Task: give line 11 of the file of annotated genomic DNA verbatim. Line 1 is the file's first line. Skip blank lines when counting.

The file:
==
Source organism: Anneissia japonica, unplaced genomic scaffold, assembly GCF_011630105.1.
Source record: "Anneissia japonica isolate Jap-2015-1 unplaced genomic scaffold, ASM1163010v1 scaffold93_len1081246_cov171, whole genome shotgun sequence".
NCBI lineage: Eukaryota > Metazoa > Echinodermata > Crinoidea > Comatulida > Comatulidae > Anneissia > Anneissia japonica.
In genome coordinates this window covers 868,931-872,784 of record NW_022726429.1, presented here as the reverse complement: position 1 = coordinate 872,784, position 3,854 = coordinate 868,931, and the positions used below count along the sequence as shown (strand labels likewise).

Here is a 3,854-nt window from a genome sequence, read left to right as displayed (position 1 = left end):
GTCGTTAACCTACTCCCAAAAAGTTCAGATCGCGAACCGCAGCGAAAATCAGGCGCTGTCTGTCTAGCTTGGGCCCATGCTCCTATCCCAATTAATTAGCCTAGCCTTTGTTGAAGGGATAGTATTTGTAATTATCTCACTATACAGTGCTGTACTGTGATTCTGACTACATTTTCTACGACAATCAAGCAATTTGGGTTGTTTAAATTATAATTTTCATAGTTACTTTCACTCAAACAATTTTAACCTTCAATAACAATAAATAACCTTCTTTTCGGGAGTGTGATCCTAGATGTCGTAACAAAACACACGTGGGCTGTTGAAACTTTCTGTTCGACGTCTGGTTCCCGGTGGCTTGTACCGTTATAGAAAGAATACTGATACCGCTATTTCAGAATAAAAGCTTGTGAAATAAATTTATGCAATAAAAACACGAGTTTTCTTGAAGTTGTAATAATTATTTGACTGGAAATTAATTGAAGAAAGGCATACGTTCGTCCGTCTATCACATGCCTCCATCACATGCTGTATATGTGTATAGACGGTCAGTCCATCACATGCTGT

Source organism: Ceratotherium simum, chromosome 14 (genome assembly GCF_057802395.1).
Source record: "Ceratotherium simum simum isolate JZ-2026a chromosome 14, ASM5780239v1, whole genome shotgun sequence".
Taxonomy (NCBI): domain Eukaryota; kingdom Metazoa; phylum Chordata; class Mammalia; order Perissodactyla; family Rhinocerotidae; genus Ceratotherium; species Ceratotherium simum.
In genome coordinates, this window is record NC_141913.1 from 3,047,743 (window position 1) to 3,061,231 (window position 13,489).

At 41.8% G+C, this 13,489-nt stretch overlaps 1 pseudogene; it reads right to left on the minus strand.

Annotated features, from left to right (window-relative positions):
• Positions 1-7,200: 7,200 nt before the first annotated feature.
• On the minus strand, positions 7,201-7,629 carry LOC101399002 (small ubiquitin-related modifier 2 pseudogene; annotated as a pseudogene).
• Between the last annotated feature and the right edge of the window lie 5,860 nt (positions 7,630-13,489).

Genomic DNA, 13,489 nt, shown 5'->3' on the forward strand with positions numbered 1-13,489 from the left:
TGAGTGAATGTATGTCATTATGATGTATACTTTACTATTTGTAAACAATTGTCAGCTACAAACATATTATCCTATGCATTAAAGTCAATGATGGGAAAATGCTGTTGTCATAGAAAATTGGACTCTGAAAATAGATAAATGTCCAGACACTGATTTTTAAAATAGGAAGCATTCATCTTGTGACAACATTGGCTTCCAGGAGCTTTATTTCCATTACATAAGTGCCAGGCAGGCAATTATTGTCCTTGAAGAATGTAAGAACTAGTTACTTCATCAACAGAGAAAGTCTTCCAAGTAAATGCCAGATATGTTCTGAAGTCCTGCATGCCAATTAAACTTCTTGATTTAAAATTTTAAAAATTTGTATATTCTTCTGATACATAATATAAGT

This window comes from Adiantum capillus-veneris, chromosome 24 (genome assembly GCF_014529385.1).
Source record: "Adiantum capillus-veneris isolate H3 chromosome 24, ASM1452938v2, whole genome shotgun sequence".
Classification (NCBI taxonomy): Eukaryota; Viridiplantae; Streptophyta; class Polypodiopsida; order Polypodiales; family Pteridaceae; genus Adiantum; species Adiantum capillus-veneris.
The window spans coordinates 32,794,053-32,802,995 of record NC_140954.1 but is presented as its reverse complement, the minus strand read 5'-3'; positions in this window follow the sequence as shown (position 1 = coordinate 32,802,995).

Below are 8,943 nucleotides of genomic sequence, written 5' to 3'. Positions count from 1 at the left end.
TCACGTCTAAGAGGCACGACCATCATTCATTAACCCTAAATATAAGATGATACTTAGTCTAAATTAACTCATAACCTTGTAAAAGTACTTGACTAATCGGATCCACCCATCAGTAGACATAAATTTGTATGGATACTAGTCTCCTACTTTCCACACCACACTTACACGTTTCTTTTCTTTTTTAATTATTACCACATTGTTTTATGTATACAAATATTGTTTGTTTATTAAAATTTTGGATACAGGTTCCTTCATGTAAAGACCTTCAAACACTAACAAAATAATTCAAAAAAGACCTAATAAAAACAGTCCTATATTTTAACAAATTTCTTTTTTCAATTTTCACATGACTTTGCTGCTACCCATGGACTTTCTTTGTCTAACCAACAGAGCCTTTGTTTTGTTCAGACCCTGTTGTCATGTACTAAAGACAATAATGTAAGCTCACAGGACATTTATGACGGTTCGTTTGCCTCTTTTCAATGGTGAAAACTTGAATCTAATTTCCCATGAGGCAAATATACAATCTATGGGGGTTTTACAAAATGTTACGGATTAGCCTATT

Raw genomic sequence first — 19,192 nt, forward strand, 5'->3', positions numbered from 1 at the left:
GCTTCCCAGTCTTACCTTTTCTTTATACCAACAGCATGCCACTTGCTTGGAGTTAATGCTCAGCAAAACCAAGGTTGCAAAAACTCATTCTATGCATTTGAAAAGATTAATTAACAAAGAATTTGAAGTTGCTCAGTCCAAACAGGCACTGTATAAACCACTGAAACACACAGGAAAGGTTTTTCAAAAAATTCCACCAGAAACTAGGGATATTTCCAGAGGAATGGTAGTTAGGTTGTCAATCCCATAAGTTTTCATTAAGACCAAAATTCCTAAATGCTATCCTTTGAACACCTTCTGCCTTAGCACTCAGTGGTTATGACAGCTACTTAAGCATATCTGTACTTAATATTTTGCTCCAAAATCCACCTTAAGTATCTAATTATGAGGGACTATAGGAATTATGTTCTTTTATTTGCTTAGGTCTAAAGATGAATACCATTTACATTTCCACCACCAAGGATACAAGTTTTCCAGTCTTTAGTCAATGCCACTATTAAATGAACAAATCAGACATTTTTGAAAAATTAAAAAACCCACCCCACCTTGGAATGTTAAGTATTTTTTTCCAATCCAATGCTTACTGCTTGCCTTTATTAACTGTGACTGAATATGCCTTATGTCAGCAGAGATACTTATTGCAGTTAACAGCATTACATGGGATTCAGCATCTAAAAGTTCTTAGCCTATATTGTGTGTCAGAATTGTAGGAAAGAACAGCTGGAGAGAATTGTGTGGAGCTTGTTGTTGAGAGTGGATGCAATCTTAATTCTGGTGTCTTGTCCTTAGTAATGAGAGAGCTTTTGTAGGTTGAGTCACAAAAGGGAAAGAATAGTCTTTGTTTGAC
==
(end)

At 41.8% G+C, this 13,489-nt stretch overlaps 1 pseudogene; it reads right to left on the minus strand.